LOVECRAFT COUNTRY, Episode 1: “Sundown”

America is a Sundown Country

Interesting times we live in, which is putting it mildly. Protests over the death of George Floyd, part of the waxing and waning Black Lives Matter movement, haven’t abated since May of this year, and during an ongoing pandemic that’s approaching 200,000 dead Americans, the “president” has proceeded to goad racists (I know, what else is new), scuttle the USPS to slow down mail in ballots to cheat the next election, and continue his ongoing dismantling of the US government in total. If all of this sounds like something out of a Stephen King novel—particularly The Stand or The Dead Zone—you’re not alone in thinking that way. Even King himself agrees.

While all of this has been going on there have also been several attempts to reappraise the work of H.P. Lovecraft, a man whose virulent racism is not only extant in the thousands of letters he wrote over years of correspondence with pretty much everybody, but also forms the backbone of his work. In Lovecraft’s milieu, lily-white scholars are constantly warped by exposure to cults worshipped by native or black populations, or race-mixing is a metaphor tied up in having sex with fish monsters to worship an undersea god. All of this is when he’s not just liberally peppering his stories with blatant racial slurs.

In The Sinking City, an original video game set in the Lovecraft mythos by Frogwares (the people behind the fun, janky Sherlock Holmes series), there’s a opening title card that explains that the makers attempted to depict the attitudes of the stories and the time as accurately as possible. Hence your encountering (and slaughtering) the Klan in the game, people demanding racial purity not as a way of fighting monsters, but in spite of it, simply for eugenics’ sake. Alan Moore, comicdom’s grumpy grandpa-Rasputin recently wrote Providence (illustrated by Jason Burrows and released through Avatar) in which the lead character, a gay, Jewish man (another couple of checkmarks on the list of things Lovecraft hated) bumbles his way through the outermost fringes of Lovecraft’s world, having hallucinogenic dreams in which he catches glimpses of the rise of the coming Third Reich. Moore weaves a tapestry of why Lovecraft endures: his xenophobic bigotry mirrors the same exact mindset that took someone like Trump all the way to the big chair in Washington DC itself—in other words, America hasn’t changed or gotten better—it’s always been a county of white men terrified by everything they’re not. A, well, Lovecraft country.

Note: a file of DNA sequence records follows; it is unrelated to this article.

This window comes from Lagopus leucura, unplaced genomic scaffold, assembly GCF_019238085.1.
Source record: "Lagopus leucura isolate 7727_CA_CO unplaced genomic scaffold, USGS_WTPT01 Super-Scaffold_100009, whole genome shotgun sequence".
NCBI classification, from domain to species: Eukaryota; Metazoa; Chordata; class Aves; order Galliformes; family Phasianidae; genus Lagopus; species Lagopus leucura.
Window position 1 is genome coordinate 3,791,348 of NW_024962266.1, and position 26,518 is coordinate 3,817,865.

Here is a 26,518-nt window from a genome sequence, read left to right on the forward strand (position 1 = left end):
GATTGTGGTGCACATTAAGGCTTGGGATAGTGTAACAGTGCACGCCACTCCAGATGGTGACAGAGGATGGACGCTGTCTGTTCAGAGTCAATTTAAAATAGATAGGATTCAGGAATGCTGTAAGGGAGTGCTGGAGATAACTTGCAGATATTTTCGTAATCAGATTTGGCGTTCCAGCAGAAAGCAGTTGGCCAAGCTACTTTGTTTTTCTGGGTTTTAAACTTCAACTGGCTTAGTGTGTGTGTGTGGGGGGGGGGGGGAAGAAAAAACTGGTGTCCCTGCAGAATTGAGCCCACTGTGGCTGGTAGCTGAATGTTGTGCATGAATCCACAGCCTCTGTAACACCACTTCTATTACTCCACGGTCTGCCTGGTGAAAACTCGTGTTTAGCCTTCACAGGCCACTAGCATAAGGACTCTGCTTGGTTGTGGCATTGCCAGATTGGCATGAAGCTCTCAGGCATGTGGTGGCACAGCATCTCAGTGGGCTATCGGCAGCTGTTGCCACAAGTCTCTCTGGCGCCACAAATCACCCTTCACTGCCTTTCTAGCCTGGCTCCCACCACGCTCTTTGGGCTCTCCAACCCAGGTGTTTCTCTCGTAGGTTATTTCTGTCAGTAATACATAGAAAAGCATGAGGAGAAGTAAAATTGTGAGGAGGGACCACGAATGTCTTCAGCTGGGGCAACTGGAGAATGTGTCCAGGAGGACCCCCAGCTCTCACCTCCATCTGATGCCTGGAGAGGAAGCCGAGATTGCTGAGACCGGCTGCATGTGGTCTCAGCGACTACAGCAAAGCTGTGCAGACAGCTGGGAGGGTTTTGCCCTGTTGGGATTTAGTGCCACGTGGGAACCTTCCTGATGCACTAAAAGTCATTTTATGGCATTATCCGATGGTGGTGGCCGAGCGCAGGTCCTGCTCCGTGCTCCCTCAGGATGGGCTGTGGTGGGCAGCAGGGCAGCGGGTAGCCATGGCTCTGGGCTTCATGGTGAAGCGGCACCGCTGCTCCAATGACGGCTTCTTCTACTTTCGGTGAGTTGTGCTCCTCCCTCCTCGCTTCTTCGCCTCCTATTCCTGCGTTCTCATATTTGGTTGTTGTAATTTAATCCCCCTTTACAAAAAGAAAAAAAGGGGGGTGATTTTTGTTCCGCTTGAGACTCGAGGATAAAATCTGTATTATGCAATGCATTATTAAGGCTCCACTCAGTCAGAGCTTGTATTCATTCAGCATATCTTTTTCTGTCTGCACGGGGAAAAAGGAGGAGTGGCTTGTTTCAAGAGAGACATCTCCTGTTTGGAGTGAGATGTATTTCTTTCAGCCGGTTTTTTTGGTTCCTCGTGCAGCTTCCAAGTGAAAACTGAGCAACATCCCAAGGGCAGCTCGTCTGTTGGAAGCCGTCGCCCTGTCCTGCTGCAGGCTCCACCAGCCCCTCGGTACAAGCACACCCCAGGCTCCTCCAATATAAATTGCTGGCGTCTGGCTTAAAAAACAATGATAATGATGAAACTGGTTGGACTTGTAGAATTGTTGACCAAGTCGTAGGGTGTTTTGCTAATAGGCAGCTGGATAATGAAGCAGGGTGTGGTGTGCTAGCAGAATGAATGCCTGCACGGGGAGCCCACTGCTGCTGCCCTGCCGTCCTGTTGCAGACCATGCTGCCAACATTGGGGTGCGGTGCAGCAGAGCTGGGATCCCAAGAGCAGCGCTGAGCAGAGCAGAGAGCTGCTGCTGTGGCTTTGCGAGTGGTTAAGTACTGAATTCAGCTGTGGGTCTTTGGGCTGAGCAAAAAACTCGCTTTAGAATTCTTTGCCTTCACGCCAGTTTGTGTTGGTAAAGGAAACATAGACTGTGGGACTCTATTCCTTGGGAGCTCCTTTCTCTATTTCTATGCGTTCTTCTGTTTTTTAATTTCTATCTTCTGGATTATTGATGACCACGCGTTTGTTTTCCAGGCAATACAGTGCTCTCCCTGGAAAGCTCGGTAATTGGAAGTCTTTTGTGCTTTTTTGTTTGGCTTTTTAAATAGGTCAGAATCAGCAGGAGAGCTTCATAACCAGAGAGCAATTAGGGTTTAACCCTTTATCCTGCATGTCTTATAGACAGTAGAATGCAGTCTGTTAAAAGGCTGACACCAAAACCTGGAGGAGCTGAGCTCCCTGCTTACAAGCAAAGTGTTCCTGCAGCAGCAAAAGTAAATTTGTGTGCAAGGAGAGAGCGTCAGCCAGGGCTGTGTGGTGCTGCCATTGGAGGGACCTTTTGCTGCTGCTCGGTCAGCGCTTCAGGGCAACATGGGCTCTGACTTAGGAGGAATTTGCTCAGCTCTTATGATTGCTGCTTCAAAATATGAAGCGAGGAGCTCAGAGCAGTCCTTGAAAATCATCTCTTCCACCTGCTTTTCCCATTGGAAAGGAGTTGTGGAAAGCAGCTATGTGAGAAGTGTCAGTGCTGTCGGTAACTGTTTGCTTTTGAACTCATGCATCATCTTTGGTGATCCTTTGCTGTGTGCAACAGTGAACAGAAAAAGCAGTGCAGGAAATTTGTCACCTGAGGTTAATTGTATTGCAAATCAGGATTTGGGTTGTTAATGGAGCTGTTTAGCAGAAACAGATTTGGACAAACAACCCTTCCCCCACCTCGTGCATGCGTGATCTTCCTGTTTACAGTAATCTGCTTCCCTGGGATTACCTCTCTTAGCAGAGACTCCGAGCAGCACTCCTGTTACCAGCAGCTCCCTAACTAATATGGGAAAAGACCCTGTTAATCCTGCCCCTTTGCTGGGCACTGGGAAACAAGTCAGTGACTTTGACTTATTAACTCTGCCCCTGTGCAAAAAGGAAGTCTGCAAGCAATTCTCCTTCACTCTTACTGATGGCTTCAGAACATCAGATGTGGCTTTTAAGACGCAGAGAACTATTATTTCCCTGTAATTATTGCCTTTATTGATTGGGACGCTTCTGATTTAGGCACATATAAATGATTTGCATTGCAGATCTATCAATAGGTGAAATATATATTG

In the area of literary fiction itself we’ve seen a couple of biggies: The Ballad of Black Tom by Victor LaValle in which the author re-looks at one of Lovecraft’s most virulently racist stories, The Horror at Red Hook, from the POV of a Black man, Charles Tester. The author doesn’t peel away the racism, but re-centers it in a modern context, his Black hero taking Lovecraft’s racism head on. Lovecraft Country, a novel in stories, is the other biggie and the inspiration for the HBO series of the same name. The book, by Matt Ruff, is an excellent trip through Lovecraft’s ideas filtered through the experiences of a Black family from Chicago in the 1950s and nodding and winking at all the scanty pulp stories involving Black people at the time (including a mention of Bradbury’s Martian stories involving African Americans, stories on which the best essay I’ve read can be found here) and dealing with it all in the broader context of America’s debilitating racism.